Ryan-aligned PAC launches ads touting House-passed opioid bills

American Action Network (AAN), a nonprofit aligned with House Speaker Paul RyanPaul Davis RyanAmash: Trump incorrect in claiming Congress didn't subpoena Obama officials Democrats hit Scalia over LGBTQ rights Three-way clash set to dominate Democratic debate MORE (R-Wis.), launched a $2.5 million ad campaign Friday touting House efforts to tackle the opioid epidemic. 

The House has passed more than 50 bills last month to combat the epidemic, and the Senate is still working on its own package. 

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“We thank the House for working in a bipartisan fashion to curb opioid addiction and provide resources for treatment and recovery,” said Corry Bliss, AAN Executive Director.

“However, there is still more to be done, and AAN’s latest campaign urges both Republicans and Democrats to continue fighting on behalf of families across the country who are suffering because of this crisis every day.”

In the ads, a woman named Kelly tells the story of her son, Joel, who died after becoming addicted to OxyContin. 

"With all the arguing in Washington, the opioid epidemic hasn't gotten enough attention," she said.

She urges voters to thank their member of Congress for "fighting against opioid addiction."  

The ads will air in 10 congressional districts ahead of November's midterm election, including some with competitive races for Republican incumbents, including GOP Reps. Mike CoffmanMichael (Mike) Howard CoffmanBottom Line Koch political arm endorses Colorado Sen. Gardner 20 years after Columbine, Dems bullish on gun reform MORE (Colo.) Peter Roskam Peter James RoskamEx-GOP Rep. Roskam joins lobbying firm Blue states angry over SALT cap should give fiscal sobriety a try Illinois Dems offer bill to raise SALT deduction cap MORE (Ill.), Andy BarrAndy Hale BarrTensions flare as Democrats urge consumer bureau to boost penalties The Hill's Campaign Report: Impeachment fight to take center stage at Dem debate McGrath raises nearly million in third quarter for bid to unseat McConnell MORE (Ky.), Bruce PoliquinBruce Lee PoliquinThe Hill's Morning Report - Mass shootings put spotlight on Trump, Congress Ex-GOP lawmaker from Maine says he won't run for his old seat in 2020 Making the case for ranked-choice voting MORE (Maine), Claudia Tenney (N.Y.), Steve ChabotSteven (Steve) Joseph ChabotConsequential GOP class of 1994 all but disappears Judiciary approves new investigative powers with eyes on impeachment Republicans pour cold water on Trump's term limit idea MORE (Ohio), and Brian FitzpatrickBrian K. FitzpatrickThe Hill's 12:30 Report — Presented by USAA — Ex-Ukraine ambassador testifies Trump pushed for her ouster GOP group calls out five House Republicans to speak up on Ukraine On The Money: Senate confirms Scalia as Labor chief | Bill with B in wall funding advanced over Democrats' objections | Lawyers reach deal to delay enforcement of NY tax return subpoena MORE (Pa.)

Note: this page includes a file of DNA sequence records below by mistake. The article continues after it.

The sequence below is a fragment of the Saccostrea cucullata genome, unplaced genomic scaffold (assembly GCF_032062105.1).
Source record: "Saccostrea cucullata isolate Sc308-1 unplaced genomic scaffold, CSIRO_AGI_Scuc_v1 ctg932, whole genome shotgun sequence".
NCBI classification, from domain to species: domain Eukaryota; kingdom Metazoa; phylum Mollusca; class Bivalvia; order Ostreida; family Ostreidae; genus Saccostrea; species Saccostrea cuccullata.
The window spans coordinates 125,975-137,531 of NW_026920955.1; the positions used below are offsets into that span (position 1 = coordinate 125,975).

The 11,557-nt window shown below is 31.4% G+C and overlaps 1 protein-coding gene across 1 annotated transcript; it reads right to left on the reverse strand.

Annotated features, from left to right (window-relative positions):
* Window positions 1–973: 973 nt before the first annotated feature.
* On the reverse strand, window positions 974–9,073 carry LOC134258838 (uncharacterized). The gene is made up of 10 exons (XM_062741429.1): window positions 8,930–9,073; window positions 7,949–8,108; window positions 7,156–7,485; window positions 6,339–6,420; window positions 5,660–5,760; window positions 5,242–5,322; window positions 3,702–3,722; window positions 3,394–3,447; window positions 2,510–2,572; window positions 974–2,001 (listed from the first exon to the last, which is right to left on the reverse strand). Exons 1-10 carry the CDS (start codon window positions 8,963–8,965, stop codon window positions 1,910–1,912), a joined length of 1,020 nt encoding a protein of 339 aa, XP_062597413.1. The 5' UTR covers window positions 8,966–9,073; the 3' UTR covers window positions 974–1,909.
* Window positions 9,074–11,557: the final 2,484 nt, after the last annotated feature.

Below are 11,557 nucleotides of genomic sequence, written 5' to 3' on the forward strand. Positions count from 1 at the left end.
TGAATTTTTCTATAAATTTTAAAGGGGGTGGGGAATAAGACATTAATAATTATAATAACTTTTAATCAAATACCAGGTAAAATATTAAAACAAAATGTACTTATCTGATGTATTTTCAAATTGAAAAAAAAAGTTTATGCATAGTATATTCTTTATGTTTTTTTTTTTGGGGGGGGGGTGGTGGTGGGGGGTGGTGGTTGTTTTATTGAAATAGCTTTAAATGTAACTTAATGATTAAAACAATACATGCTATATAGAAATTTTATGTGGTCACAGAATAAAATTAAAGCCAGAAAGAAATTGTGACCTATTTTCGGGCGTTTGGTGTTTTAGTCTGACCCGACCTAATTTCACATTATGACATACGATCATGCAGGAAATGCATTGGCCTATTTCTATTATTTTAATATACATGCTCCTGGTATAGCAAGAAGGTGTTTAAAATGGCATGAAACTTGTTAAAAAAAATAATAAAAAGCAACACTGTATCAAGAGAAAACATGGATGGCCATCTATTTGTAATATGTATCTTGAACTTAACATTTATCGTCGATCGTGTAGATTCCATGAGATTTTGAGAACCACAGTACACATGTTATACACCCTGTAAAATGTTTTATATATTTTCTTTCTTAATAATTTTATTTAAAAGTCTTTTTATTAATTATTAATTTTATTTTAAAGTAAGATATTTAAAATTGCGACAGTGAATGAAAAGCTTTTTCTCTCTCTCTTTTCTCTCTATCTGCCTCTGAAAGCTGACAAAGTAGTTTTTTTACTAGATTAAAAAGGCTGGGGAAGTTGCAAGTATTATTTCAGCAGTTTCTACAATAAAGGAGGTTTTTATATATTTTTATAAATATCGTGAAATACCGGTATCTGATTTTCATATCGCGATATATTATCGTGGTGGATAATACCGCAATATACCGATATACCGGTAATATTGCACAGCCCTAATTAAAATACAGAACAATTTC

An ad will also air in the district of Rep. Greg WaldenGregory (Greg) Paul WaldenTop Republican rejects Democratic chairman's approach to stopping surprise medical bills Lawmakers hit Trump administration for including tech legal shield in trade negotiations CBO: Pelosi bill to lower drug prices saves Medicare 5 billion MORE (R-Ore.), the chairman of the House subcommittee that led the work on the bills. 

AAN is also airing the ads in the districts of two Democrats running in uncompetitive races: Reps. Katherine ClarkKatherine Marlea ClarkMassachusetts Democrats call for 100 percent fentanyl screening of international mail from 'high-risk' nations Ten notable Democrats who do not favor impeachment The Hill's Morning Report - Trump searches for backstops amid recession worries MORE (Mass.) and Mark DeSaulnierMark James DeSaulnierDemocrats have to choose between saving children's lives and hurting Trump politically Trump's 'death sentence' for immigrant who followed the law merits private bill Here are the 95 Democrats who voted to support impeachment MORE (Calif.) 

AAN has now spent $4.5 million on ads highlighting the opioid epidemic.